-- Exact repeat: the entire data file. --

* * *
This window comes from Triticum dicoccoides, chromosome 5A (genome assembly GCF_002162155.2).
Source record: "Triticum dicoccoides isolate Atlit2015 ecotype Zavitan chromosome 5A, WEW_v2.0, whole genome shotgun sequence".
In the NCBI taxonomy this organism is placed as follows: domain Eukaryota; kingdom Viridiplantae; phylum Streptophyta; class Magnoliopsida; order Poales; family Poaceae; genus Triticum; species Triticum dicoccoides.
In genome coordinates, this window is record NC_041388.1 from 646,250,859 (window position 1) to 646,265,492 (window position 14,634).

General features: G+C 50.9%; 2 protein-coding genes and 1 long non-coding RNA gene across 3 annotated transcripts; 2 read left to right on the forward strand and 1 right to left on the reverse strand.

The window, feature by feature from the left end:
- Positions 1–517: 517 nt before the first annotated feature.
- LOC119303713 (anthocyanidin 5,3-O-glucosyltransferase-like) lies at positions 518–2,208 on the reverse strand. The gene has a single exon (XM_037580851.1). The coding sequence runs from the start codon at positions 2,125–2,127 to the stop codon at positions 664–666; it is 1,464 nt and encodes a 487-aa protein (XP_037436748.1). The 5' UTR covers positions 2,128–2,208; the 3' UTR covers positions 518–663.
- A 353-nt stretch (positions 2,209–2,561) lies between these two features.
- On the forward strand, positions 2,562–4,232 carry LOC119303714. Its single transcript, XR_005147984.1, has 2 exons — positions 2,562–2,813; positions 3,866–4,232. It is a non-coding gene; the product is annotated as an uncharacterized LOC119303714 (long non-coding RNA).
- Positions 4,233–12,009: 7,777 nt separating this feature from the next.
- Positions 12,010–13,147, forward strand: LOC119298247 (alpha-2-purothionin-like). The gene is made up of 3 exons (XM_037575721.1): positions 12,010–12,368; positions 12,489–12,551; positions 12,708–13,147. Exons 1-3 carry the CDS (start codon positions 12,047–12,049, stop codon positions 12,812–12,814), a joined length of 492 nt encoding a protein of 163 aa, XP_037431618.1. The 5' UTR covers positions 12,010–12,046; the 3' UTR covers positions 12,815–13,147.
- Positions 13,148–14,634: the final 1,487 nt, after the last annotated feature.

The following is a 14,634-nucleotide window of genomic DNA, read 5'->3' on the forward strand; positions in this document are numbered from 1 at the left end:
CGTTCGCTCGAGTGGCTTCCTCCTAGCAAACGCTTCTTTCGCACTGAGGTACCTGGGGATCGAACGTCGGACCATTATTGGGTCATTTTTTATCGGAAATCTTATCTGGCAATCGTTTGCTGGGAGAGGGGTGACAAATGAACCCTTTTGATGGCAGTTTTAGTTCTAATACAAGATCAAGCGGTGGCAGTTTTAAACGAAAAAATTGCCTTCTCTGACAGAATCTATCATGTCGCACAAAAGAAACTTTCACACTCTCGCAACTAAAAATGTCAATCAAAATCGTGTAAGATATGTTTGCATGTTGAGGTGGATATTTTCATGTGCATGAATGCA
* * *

This window comes from Triticum dicoccoides, chromosome 5A (genome assembly GCF_002162155.2).
Source record: "Triticum dicoccoides isolate Atlit2015 ecotype Zavitan chromosome 5A, WEW_v2.0, whole genome shotgun sequence".
In the NCBI taxonomy this organism is placed as follows: domain Eukaryota; kingdom Viridiplantae; phylum Streptophyta; class Magnoliopsida; order Poales; family Poaceae; genus Triticum; species Triticum dicoccoides.
In genome coordinates, this window is record NC_041388.1 from 646,250,859 (window position 1) to 646,265,492 (window position 14,634).

General features: G+C 50.9%; 2 protein-coding genes and 1 long non-coding RNA gene across 3 annotated transcripts; 2 read left to right on the forward strand and 1 right to left on the reverse strand.

The window, feature by feature from the left end:
- Positions 1–517: 517 nt before the first annotated feature.
- LOC119303713 (anthocyanidin 5,3-O-glucosyltransferase-like) lies at positions 518–2,208 on the reverse strand. The gene has a single exon (XM_037580851.1). The coding sequence runs from the start codon at positions 2,125–2,127 to the stop codon at positions 664–666; it is 1,464 nt and encodes a 487-aa protein (XP_037436748.1). The 5' UTR covers positions 2,128–2,208; the 3' UTR covers positions 518–663.
- A 353-nt stretch (positions 2,209–2,561) lies between these two features.
- On the forward strand, positions 2,562–4,232 carry LOC119303714. Its single transcript, XR_005147984.1, has 2 exons — positions 2,562–2,813; positions 3,866–4,232. It is a non-coding gene; the product is annotated as an uncharacterized LOC119303714 (long non-coding RNA).
- Positions 4,233–12,009: 7,777 nt separating this feature from the next.
- Positions 12,010–13,147, forward strand: LOC119298247 (alpha-2-purothionin-like). The gene is made up of 3 exons (XM_037575721.1): positions 12,010–12,368; positions 12,489–12,551; positions 12,708–13,147. Exons 1-3 carry the CDS (start codon positions 12,047–12,049, stop codon positions 12,812–12,814), a joined length of 492 nt encoding a protein of 163 aa, XP_037431618.1. The 5' UTR covers positions 12,010–12,046; the 3' UTR covers positions 12,815–13,147.
- Positions 13,148–14,634: the final 1,487 nt, after the last annotated feature.

The following is a 14,634-nucleotide window of genomic DNA, read 5'->3' on the forward strand; positions in this document are numbered from 1 at the left end:
CGTTCGCTCGAGTGGCTTCCTCCTAGCAAACGCTTCTTTCGCACTGAGGTACCTGGGGATCGAACGTCGGACCATTATTGGGTCATTTTTTATCGGAAATCTTATCTGGCAATCGTTTGCTGGGAGAGGGGTGACAAATGAACCCTTTTGATGGCAGTTTTAGTTCTAATACAAGATCAAGCGGTGGCAGTTTTAAACGAAAAAATTGCCTTCTCTGACAGAATCTATCATGTCGCACAAAAGAAACTTTCACACTCTCGCAACTAAAAATGTCAATCAAAATCGTGTAAGATATGTTTGCATGTTGAGGTGGATATTTTCATGTGCATGAATGCA